I would say that it is a new religious expression co-opting the identity of a dead ancient religion, and primarily formed as a counter-cultural reaction against modern society. Nothing wrong with that - just, pretending to actually be the original religion or a continuation thereof is simply dishonest.

    I accept Jungs theory of the Archetypes and the Collective Unconscious.You are probably familiar with his essay on Wotan?
    Yes, but I'm afraid I'm not one of Jung's cultists. I do find him particularly interesting - his essay on UFOs and modern religion is helpful as well. And, even if he did supply a method for me to critique literature for a grade - I don't think he is the 'state of the art' as regards psychology anymore. Of course there is 'ancestral memory', and some of what he means about the integration of the anima and animus may be true, as well as that about archetypes and dreams. BTW, when I dream I *am* Wotan most of the time - I don't have my 'self-identity' in my dreams, but am Odin. Hehehe.

    Nigel Pennick is one of the most respected writers on esoteric subjects and brings a level of scholarly analysis which is sadly lacking within the field of Runelore.
    Yes, on esoteric subjects, and respected by occultists - however, he isn't as regards history, theology, or archaeology.

    The Celtic and Germanic worlds had equivalents to Halloween which you will be aware of and yet ignore.
    Yes, but 'equivalent' does not prove source or origin - far from it! Halloween *still* has a Roman Christian origin without any reference to any pagan feast. It isn't a matter of ignoring, it is simply that Halloween began in a place far away from Celtic and Germanic culture. Again, too many Protestant apologists and their children the Neo-pagan apologists, depend on the flawed methodology of Fraser's 'The Golden Bough' - because something occurs at the same time, has some external similarities, or occurs later in the same place - does not *prove* origin or relatedness.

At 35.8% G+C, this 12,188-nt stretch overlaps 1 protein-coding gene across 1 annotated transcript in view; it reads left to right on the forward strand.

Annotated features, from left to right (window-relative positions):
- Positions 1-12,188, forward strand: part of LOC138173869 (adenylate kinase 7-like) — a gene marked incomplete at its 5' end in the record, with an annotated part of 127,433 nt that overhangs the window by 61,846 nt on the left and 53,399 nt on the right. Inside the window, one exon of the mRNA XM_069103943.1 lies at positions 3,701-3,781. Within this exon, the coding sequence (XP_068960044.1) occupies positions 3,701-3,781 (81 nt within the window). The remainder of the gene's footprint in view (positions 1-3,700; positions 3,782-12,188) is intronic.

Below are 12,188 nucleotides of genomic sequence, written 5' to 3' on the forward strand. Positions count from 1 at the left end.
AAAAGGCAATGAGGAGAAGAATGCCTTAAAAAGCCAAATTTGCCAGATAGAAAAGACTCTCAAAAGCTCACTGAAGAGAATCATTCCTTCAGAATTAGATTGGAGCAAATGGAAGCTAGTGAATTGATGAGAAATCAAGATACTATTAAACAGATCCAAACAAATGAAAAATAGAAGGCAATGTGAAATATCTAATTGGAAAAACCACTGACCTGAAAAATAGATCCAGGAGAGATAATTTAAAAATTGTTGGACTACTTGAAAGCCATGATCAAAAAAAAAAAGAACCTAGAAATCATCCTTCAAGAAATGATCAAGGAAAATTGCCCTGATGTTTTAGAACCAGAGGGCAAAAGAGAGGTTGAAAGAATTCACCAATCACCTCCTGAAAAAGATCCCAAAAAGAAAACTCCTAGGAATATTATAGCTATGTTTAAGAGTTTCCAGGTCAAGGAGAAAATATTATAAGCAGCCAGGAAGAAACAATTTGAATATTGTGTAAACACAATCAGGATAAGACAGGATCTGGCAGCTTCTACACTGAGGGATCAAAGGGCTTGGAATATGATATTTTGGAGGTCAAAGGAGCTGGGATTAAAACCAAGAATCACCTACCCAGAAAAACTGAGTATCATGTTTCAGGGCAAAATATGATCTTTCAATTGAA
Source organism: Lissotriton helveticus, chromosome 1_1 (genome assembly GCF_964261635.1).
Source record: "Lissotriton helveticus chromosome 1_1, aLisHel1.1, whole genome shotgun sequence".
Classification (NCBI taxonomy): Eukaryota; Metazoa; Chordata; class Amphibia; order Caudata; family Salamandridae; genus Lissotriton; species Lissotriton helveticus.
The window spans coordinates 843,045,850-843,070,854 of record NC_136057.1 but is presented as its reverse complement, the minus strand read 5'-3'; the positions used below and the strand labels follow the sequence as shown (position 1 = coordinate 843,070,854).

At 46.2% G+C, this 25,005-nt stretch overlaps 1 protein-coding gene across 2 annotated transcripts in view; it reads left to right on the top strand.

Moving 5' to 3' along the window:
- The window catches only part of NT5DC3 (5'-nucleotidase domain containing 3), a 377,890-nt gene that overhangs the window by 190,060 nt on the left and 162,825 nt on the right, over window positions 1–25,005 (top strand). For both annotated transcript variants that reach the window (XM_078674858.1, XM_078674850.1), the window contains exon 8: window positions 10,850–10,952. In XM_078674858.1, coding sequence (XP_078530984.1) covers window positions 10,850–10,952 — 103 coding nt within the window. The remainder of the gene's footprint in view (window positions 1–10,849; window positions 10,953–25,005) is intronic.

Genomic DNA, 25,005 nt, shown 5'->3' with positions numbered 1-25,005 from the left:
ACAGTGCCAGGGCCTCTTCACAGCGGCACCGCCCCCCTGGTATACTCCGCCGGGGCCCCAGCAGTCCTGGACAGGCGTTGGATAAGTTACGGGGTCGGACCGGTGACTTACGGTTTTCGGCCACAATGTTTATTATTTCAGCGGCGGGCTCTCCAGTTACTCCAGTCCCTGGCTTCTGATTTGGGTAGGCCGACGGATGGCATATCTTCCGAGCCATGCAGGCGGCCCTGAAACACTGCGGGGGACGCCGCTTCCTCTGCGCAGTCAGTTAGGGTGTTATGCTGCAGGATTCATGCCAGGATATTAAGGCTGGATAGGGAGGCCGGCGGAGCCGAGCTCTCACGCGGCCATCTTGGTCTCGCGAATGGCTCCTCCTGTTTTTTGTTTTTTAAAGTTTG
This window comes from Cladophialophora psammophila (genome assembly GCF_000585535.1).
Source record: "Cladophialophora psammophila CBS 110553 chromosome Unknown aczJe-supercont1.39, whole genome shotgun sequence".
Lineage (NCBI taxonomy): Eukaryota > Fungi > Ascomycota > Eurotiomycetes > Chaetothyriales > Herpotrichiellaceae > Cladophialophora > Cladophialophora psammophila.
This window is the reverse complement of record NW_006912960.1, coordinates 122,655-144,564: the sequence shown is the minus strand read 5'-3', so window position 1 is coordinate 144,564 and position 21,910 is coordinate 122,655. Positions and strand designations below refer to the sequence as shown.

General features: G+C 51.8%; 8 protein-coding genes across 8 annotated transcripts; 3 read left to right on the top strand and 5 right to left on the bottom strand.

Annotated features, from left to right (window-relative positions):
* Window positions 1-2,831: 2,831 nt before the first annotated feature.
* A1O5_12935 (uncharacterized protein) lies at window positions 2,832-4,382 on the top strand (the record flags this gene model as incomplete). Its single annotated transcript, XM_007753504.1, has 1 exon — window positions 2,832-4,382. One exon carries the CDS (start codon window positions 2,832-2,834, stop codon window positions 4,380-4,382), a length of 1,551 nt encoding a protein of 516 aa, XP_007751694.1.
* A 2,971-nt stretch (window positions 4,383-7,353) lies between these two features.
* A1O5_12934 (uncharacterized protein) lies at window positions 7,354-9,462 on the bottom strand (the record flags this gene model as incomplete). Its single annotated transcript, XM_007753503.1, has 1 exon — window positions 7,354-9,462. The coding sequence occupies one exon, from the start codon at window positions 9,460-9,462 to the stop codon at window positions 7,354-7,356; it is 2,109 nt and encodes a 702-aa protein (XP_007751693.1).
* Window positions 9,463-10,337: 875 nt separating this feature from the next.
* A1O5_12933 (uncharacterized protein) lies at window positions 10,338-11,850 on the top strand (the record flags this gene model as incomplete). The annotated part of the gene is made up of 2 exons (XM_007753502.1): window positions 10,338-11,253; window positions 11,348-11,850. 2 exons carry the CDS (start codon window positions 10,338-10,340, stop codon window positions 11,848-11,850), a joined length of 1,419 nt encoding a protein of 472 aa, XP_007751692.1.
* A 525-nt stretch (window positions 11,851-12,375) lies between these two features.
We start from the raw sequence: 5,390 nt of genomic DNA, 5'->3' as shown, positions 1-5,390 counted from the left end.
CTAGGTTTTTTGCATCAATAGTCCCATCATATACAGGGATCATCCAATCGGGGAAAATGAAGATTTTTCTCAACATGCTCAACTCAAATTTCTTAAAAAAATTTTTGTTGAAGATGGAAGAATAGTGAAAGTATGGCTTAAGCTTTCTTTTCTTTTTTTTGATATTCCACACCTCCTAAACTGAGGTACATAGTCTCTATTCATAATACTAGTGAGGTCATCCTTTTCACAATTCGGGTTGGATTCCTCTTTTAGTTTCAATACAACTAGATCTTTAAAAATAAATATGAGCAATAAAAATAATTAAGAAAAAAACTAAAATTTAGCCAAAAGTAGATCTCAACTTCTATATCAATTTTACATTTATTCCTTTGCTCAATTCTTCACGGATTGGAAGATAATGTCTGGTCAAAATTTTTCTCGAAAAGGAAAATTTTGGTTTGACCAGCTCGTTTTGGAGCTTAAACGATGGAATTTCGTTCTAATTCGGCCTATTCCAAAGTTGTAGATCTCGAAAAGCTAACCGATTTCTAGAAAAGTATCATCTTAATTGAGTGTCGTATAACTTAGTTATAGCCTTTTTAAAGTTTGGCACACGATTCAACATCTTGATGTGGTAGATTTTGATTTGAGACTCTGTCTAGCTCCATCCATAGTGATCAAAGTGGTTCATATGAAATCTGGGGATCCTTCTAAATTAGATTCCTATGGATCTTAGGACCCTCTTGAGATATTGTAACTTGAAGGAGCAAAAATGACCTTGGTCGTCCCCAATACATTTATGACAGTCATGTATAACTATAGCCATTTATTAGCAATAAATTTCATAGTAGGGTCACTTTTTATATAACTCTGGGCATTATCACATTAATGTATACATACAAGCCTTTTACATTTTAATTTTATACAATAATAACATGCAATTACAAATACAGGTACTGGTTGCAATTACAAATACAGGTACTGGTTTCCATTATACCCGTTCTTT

Hmm,please keep your hands off my Irmunsul please!
    Heh - its not *your* Irminsul. If you are an Odinist, then you would be the natural enemy of the Irminsul religion, as well as that of Nerthus or Freyr. In any case, as I look at the relief from the Externsteine I see the message that the old German Christians wanted us to see - the Irmensul tree is not 'cut off' - it assists in taking down Christ for the cross, providing a step for St. Joseph of Arimathea, and bowing down before the Apostle John, the patron of the far Western Church (Gallican/Celtic). BTW, you do know the Dream of the Rood belongs properly to those of Dumfries and Galloway - it is historically connected to that area, and especially through the Ruthwell Cross. It was simply an honest interpretation within the culture - which was proper for Christianity. Too many try to make it out like they were 'duping' folk, or 'robbing' rather than simply illuminating what was already there.
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    Post Re: Halloween Costumes

    Quote Originally Posted by Taras Bulba
    Do you deliberately spell my screen-names incorrectly? :eyes
    Damn, you're a quick one. Give the man a cigar. Is everyone in Detritus as smart as you are?

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    Post Re: Halloween Costumes

    Quote Originally Posted by Frontiersman
    You can keep repeating it, but it won't make it true. Christianity came *before* Halloween began - Halloween began in *Rome* as the Feast of All Saints for those of the Latin rite. Halloween did *not* begin in a Celtic territory, nor was it began as a response to a Celtic celebration falling on the same day. Seasons are universal human experiences, of course some of them are going to fall on the same date - same way I wouldn't insist that someone younger 'stole' my birthday for being born on the same day.
    Halloween is based on Samhain, whether you Xtians agree or not. It doesn't matter what day it falls on. October the 31st is November Eve. It may have something to do with the fact it combined with your All Saints day but undoubtedly the festive season is about ghosts and the dead, no Xtian involved at all. Next you'll be debating that Christmas Day isn't really based on a pagan celebration .
    (It doesn't matter how old the song is, I won't stop liking it).